The work behind “What Do We Choose?” was not only inspired by the 2014 parliamentary elections - fiscal policy-making in Hungary has been unpredictable and illtransparent for the past decades. For the proper development of democracy, it is essential that citizens cast their votes more consciously provided they have considerably more information than they had in the past.


The transparency of public finances, the accountability of government decisions and the unbiased, non-partisan presentation of expected financial outcomes as preconditions of welfareare yet to be recognized by the population at large. Until this happens, political parties are motivated to resort to demagogic slogans in pursuit of more votes, which draws their focus and effort away from creating a professional programme that can be implemented once they win the elections.  


Transparency International Hungary and the Fiscal Responsibility Institute Budapest teams up inthe “What Do We Choose?” project that sets out to analyse the programmes of the major political groups taking part in the 2014 elections with regard to public finances, and disclose their findings to the general public. Our findings will be open to everyone in this website. We wish to bring attention to the fact that only well-reasoned and publicly understandable party programmes can lead us to corruption-free administration. And to begin with, without transparency, there will be no catching up to the much talked about developed countries and their level of welfare.  


The “What Do We Choose?” project consists of two parts. First we researched transparency in Hungary in a comprehensive study. In this study TI analyses institutional transparency from the viewpoint of public decision-making, campaign financing, liberty of information, anti-corruption governmental programmes and public procurement. FRIB compares OECD and IMF best practices to Hungarian fiscal policy-making in the part of fiscal transparency in practice. As the final part of this study, we wrote down our recommendations for the political parties to see and use.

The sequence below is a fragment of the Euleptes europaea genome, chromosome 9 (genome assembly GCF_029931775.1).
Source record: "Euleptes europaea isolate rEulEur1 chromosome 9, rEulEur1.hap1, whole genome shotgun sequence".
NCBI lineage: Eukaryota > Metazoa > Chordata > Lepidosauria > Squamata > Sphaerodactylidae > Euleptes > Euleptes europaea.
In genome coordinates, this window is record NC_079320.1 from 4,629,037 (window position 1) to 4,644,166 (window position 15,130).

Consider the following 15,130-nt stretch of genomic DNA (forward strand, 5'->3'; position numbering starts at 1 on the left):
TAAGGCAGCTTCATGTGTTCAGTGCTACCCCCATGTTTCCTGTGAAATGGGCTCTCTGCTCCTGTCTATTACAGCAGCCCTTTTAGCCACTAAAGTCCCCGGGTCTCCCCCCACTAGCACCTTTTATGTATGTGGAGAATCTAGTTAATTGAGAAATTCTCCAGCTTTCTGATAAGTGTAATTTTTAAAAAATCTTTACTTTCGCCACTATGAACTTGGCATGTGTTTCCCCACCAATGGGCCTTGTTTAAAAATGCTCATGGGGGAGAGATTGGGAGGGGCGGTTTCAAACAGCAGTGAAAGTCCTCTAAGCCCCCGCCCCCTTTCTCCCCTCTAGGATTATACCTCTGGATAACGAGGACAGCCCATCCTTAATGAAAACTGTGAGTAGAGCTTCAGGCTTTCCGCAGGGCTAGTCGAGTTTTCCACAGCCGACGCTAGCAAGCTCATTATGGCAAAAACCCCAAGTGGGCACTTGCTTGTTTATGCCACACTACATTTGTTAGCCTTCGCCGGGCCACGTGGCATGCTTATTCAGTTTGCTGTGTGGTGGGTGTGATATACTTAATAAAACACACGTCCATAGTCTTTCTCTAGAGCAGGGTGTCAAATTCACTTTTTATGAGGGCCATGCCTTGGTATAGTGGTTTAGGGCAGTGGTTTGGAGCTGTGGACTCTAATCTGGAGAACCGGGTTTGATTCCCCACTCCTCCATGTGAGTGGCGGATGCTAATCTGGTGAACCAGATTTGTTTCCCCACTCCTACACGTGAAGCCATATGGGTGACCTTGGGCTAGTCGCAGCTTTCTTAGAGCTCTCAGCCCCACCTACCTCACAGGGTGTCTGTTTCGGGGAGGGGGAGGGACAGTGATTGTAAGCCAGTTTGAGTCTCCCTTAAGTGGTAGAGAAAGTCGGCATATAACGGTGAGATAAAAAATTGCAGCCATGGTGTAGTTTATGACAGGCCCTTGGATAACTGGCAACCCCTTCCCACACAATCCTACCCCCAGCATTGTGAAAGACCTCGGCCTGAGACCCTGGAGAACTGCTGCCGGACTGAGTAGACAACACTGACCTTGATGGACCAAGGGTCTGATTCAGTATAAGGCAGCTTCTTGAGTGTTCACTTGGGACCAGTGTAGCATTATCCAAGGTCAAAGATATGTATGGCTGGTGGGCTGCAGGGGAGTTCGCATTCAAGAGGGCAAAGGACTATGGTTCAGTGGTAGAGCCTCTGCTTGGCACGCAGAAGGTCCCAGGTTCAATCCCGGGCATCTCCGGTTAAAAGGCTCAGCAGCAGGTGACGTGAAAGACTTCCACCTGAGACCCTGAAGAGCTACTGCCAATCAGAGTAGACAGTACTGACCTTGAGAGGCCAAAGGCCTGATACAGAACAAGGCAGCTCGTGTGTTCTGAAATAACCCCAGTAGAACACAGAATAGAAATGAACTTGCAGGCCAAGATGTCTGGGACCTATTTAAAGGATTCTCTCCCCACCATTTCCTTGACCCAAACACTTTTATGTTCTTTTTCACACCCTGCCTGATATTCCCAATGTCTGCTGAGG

The second part of the project begins when the political parties make their programmes publicly available. Once a party discloses their election programme, TI monitors the promises in respect of their effect to corruption and institutional transparency; FRIB calculates the price of the quantifiable ones and their effect on fiscal balance.  


We are aware that transparent campaign promises are a lot like street lightning: it is quite understandable that no one would like to cover their costs on their own, while they are both vital for all. We are cooperating for the sake of creating transparency in the promises of the political parties. If the voters who are aware of our efforts can come to a decision based on more information, we’ve done a good job.

We thank all your attention and support.


The study was supported by the Netherlands Embassy in Budapest. The pricing of the promises is partly funded by the Open Society Foundation. We take this opportunity to thank them for their help!

We could well use further funds to be able to communicate our messages to a wider range of people.